This goes to show homeowners are in a completely different position this time. For those facing challenges today, many have the option to use their equity to sell their house and avoid the foreclosure process.

Bottom Line

If you’re concerned we’re making the same mistakes that led to the housing crash, the graphs above should help alleviate your fears. Concrete data and expert insights clearly show why this is nothing like the last time.

The Latest on Supply and Demand in Housing

The Latest on Supply and Demand in Housing | MyKCM

Over the past two years, the substantial imbalance of low housing supply and high buyer demand pushed home sales and buyer competition to new heights. But this year, things are shifting as supply and demand reach an inflection point.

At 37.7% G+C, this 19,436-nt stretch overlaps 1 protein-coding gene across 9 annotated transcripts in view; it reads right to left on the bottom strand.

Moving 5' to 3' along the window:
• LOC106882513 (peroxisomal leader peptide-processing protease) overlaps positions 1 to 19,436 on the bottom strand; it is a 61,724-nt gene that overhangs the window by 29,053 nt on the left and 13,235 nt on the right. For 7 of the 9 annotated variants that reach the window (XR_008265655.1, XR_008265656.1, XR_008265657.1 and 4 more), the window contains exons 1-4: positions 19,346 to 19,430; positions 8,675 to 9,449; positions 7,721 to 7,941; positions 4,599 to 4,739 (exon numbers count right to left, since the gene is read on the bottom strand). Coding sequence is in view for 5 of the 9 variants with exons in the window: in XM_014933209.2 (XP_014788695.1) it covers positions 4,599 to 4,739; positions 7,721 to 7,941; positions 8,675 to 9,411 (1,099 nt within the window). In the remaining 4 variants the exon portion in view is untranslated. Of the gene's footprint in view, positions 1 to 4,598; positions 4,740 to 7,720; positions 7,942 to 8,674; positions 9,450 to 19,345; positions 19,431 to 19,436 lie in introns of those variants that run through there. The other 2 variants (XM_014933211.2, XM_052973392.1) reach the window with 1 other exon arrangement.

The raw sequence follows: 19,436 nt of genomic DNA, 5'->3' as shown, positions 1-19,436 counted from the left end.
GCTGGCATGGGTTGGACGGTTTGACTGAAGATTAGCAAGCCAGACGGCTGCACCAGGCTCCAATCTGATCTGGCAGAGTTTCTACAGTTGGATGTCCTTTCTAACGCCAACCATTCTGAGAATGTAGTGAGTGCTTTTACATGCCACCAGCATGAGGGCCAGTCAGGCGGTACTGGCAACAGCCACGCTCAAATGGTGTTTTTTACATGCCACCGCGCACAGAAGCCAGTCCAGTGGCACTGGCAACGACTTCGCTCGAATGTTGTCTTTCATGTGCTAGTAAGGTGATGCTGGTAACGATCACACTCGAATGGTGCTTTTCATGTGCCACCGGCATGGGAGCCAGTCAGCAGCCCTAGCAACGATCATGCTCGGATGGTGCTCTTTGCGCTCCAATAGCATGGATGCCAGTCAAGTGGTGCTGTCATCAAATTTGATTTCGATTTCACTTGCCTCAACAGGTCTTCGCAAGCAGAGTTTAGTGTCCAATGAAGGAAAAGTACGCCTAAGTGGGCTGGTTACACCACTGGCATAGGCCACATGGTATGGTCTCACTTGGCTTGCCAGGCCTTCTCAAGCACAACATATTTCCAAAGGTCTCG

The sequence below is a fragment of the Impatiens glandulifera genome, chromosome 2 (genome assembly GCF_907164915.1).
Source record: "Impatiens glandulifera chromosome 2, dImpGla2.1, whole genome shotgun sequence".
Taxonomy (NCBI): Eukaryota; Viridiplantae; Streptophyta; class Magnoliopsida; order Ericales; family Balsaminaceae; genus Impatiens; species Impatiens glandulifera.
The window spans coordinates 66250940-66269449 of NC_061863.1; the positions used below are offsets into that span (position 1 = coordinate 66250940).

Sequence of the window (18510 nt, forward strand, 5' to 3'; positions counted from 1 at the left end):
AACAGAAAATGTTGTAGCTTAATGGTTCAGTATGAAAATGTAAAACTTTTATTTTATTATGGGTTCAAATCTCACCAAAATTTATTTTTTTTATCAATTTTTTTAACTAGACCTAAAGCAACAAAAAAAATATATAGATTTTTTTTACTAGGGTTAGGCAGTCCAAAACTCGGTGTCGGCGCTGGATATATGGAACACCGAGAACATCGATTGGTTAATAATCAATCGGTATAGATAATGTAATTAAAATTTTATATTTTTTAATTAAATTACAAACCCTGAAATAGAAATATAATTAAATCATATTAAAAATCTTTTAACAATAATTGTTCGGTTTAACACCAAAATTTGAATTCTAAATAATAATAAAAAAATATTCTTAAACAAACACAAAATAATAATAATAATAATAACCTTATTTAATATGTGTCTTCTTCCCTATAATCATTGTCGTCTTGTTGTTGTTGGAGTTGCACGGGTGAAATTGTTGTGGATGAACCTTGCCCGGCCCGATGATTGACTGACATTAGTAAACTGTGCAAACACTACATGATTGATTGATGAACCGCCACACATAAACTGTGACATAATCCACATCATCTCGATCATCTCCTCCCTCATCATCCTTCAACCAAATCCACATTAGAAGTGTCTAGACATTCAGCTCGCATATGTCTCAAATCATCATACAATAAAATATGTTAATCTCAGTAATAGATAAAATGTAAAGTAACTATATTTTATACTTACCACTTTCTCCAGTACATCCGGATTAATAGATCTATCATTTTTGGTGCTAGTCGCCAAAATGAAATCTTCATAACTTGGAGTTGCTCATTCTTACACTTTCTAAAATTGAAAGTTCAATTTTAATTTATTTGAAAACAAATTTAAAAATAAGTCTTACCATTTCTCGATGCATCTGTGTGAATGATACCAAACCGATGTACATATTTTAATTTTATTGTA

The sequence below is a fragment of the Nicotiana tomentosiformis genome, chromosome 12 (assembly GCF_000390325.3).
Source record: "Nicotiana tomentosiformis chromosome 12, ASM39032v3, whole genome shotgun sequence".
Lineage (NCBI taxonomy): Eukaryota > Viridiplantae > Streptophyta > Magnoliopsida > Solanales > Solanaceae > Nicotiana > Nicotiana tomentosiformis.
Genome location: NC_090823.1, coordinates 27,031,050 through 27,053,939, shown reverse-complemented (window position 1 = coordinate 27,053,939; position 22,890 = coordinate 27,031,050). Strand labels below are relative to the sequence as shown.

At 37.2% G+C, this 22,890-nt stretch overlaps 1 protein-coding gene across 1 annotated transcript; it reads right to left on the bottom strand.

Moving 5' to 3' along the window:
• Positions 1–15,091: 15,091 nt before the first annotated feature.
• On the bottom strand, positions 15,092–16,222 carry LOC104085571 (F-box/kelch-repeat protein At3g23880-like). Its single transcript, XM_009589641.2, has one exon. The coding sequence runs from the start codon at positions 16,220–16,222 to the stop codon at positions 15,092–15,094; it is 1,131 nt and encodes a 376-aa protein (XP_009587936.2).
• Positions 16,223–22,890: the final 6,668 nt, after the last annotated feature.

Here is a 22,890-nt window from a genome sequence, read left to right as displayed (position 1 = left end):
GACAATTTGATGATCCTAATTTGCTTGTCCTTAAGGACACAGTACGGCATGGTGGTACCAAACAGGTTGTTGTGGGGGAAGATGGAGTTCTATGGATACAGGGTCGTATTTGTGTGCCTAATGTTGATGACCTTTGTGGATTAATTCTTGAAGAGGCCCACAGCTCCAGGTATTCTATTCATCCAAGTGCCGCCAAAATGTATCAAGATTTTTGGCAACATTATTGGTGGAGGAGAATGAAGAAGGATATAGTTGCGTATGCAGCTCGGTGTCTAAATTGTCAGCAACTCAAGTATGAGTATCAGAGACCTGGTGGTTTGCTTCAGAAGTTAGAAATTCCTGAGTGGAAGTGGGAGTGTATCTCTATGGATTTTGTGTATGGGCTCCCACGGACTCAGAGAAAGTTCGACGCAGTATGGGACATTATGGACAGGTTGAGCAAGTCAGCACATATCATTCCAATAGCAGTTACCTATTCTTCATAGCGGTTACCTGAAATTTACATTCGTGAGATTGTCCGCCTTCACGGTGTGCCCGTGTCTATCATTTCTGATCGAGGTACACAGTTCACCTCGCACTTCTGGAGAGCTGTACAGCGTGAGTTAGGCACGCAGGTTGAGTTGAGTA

The graph below helps tell the story of just how different things are today.

The Latest on Supply and Demand in Housing | MyKCM

This year, buyer demand has eased as higher mortgage rates and mounting economic uncertainty moderated the market. This slowdown in demand is clear when you look at the red bar on the graph. It uses the latest data from ShowingTime to illustrate how showings (an indicator of buyer demand) have softened by just over 12% compared to the same time last year.

Now for a look at how housing supply has changed, turn to the green bar. It uses data from realtor.com to show active listings are up nearly 27% compared to last year. That’s because the moderation of demand allowed housing inventory to increase in 2022.

What Does This Inflection Point Mean for Buyers?

If you’re thinking of buying a home, you’ll have less competition and more options than you would have had last year. Enjoy having more homes to choose from in your home search and lean on a trusted real estate professional to understand how the increase in supply has also increased your negotiation power. That professional can talk you through the opportunities and challenges buyers face in today’s shifting market. You may be surprised to find they’re different than they were a year ago.